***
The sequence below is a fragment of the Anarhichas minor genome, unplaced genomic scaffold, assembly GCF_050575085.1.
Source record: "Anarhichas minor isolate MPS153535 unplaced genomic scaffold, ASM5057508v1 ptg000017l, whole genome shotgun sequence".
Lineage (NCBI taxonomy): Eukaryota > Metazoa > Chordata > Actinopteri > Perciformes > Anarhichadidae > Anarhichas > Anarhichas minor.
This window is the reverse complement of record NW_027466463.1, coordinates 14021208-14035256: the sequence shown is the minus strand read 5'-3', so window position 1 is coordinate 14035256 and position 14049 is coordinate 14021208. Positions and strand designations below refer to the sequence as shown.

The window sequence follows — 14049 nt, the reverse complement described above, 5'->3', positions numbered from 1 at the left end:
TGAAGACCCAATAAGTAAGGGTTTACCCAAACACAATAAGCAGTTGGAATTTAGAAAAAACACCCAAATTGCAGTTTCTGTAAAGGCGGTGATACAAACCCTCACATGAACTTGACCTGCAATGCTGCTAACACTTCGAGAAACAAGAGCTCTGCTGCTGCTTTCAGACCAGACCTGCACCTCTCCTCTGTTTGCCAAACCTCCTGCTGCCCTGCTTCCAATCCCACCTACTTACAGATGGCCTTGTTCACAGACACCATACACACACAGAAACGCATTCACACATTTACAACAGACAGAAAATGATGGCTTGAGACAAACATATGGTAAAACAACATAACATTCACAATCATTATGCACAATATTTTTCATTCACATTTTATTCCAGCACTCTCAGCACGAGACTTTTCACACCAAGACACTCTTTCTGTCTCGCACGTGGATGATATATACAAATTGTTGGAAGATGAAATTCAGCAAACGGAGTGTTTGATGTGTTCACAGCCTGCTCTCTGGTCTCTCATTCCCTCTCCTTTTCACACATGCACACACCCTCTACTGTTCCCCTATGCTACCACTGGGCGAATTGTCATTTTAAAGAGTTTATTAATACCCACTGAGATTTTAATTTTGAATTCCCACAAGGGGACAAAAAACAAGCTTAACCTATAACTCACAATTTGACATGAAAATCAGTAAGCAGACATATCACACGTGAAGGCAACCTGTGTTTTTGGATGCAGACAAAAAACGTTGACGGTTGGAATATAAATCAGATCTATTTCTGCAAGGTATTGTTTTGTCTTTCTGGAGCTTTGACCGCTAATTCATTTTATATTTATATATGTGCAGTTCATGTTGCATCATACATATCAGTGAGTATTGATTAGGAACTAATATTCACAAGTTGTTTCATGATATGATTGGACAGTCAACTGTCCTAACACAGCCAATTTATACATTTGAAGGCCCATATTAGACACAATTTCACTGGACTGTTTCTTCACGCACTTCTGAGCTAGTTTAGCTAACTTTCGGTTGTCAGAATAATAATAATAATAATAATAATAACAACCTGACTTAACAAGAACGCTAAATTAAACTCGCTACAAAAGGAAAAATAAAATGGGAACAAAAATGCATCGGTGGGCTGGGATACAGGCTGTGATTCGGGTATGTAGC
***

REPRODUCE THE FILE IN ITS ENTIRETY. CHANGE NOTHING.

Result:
The sequence below is a fragment of the Anarhichas minor genome, unplaced genomic scaffold, assembly GCF_050575085.1.
Source record: "Anarhichas minor isolate MPS153535 unplaced genomic scaffold, ASM5057508v1 ptg000017l, whole genome shotgun sequence".
Lineage (NCBI taxonomy): Eukaryota > Metazoa > Chordata > Actinopteri > Perciformes > Anarhichadidae > Anarhichas > Anarhichas minor.
This window is the reverse complement of record NW_027466463.1, coordinates 14021208-14035256: the sequence shown is the minus strand read 5'-3', so window position 1 is coordinate 14035256 and position 14049 is coordinate 14021208. Positions and strand designations below refer to the sequence as shown.

The window sequence follows — 14049 nt, the reverse complement described above, 5'->3', positions numbered from 1 at the left end:
TGAAGACCCAATAAGTAAGGGTTTACCCAAACACAATAAGCAGTTGGAATTTAGAAAAAACACCCAAATTGCAGTTTCTGTAAAGGCGGTGATACAAACCCTCACATGAACTTGACCTGCAATGCTGCTAACACTTCGAGAAACAAGAGCTCTGCTGCTGCTTTCAGACCAGACCTGCACCTCTCCTCTGTTTGCCAAACCTCCTGCTGCCCTGCTTCCAATCCCACCTACTTACAGATGGCCTTGTTCACAGACACCATACACACACAGAAACGCATTCACACATTTACAACAGACAGAAAATGATGGCTTGAGACAAACATATGGTAAAACAACATAACATTCACAATCATTATGCACAATATTTTTCATTCACATTTTATTCCAGCACTCTCAGCACGAGACTTTTCACACCAAGACACTCTTTCTGTCTCGCACGTGGATGATATATACAAATTGTTGGAAGATGAAATTCAGCAAACGGAGTGTTTGATGTGTTCACAGCCTGCTCTCTGGTCTCTCATTCCCTCTCCTTTTCACACATGCACACACCCTCTACTGTTCCCCTATGCTACCACTGGGCGAATTGTCATTTTAAAGAGTTTATTAATACCCACTGAGATTTTAATTTTGAATTCCCACAAGGGGACAAAAAACAAGCTTAACCTATAACTCACAATTTGACATGAAAATCAGTAAGCAGACATATCACACGTGAAGGCAACCTGTGTTTTTGGATGCAGACAAAAAACGTTGACGGTTGGAATATAAATCAGATCTATTTCTGCAAGGTATTGTTTTGTCTTTCTGGAGCTTTGACCGCTAATTCATTTTATATTTATATATGTGCAGTTCATGTTGCATCATACATATCAGTGAGTATTGATTAGGAACTAATATTCACAAGTTGTTTCATGATATGATTGGACAGTCAACTGTCCTAACACAGCCAATTTATACATTTGAAGGCCCATATTAGACACAATTTCACTGGACTGTTTCTTCACGCACTTCTGAGCTAGTTTAGCTAACTTTCGGTTGTCAGAATAATAATAATAATAATAATAATAACAACCTGACTTAACAAGAACGCTAAATTAAACTCGCTACAAAAGGAAAAATAAAATGGGAACAAAAATGCATCGGTGGGCTGGGATACAGGCTGTGATTCGGGTATGTAGC